while "democracy is desirable for many reasons," he notes in a chapter in the latest volume of Economic Freedom in the World, created by the Fraser Institute, "representative governments are unlikely to contribute directly to international peace." Capitalism is by far the more important factor. The shift from statist mercantilism to high-tech capitalism has transformed the economics behind war. Markets generate economic opportunities that make war less desirable. Territorial aggrandizement no longer provides the best path to riches. Free-flowing capital markets and other aspects of globalization simultaneously draw nations together and raise the economic price of military conflict. Moreover, sanctions, which interfere with economic prosperity, provides a coercive step short of war to achieve foreign policy ends.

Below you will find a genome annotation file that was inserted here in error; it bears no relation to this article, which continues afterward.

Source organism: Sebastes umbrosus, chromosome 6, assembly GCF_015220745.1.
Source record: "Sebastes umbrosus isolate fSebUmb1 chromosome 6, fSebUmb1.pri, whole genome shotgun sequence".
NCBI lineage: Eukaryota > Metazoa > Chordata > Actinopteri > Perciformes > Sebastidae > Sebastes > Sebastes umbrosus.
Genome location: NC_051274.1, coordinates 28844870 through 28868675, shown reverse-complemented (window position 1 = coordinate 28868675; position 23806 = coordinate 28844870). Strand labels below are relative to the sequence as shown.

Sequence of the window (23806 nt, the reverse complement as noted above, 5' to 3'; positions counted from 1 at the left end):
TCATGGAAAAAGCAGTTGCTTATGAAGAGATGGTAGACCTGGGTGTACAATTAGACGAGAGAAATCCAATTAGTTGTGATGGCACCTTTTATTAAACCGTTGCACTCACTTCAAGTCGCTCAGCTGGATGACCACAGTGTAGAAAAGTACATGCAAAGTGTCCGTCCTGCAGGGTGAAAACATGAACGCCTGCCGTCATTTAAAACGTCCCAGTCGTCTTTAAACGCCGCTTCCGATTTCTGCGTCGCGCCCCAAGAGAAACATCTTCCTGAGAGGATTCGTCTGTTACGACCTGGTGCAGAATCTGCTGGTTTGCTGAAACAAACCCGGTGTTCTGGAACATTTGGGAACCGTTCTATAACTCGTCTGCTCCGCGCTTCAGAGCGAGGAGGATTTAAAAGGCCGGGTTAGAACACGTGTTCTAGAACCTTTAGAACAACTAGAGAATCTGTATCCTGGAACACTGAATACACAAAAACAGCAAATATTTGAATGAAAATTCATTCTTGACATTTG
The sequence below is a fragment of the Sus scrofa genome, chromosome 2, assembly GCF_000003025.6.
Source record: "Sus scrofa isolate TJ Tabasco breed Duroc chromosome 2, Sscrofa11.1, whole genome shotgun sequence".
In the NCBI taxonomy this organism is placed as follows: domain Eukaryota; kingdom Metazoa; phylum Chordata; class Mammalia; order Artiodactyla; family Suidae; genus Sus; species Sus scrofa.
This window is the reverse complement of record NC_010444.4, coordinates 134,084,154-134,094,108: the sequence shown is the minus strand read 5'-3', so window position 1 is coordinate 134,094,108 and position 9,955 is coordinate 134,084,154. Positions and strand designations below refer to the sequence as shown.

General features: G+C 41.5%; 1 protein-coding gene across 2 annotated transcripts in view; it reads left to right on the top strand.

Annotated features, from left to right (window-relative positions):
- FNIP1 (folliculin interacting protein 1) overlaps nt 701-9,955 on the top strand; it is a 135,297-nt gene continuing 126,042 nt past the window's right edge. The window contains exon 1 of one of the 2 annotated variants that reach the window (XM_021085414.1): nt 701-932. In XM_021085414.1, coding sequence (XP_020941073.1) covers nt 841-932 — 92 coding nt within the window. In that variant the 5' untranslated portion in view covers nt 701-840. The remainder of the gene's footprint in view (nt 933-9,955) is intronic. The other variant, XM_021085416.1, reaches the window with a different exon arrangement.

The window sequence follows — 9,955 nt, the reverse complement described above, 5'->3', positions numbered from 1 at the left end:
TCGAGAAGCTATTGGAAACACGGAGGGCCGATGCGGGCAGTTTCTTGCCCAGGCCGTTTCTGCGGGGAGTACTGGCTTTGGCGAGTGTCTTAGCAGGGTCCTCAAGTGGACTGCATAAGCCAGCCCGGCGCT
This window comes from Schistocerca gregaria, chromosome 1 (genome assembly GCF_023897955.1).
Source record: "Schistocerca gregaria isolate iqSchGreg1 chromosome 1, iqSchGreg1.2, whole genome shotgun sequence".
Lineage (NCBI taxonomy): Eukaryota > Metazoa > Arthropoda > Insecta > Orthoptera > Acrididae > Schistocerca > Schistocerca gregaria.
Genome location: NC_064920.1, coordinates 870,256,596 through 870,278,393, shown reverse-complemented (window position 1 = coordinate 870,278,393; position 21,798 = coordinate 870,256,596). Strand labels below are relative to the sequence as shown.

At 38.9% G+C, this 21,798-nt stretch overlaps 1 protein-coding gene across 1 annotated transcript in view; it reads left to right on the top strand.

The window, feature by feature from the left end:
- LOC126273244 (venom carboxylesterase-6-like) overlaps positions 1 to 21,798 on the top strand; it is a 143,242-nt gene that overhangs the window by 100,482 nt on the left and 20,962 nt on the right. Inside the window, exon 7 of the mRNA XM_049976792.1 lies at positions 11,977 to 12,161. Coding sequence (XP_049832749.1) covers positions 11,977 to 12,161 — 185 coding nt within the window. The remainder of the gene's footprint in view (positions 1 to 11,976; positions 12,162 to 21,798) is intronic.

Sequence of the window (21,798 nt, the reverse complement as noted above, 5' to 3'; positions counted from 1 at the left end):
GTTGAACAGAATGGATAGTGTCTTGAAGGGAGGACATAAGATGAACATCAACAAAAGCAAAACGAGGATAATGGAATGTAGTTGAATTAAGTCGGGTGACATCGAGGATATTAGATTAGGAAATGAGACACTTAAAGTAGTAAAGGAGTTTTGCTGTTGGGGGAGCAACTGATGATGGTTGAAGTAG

Also extend the Norberg in 03 evidence that says that Capitalism decreases poverty because it increases the free markets. Also extend that the alternative can’t solve because it looks at Capitalism as a whole, instead of recognizing its individual parts. This is the Gibson-Graham 96 evidence. Lastly, extend the Gordon in 01 card. It talks about how to assume that all humans can think as one entity with the same thoughts ideas and morals is completely ridiculous. Debate very obviously counters that.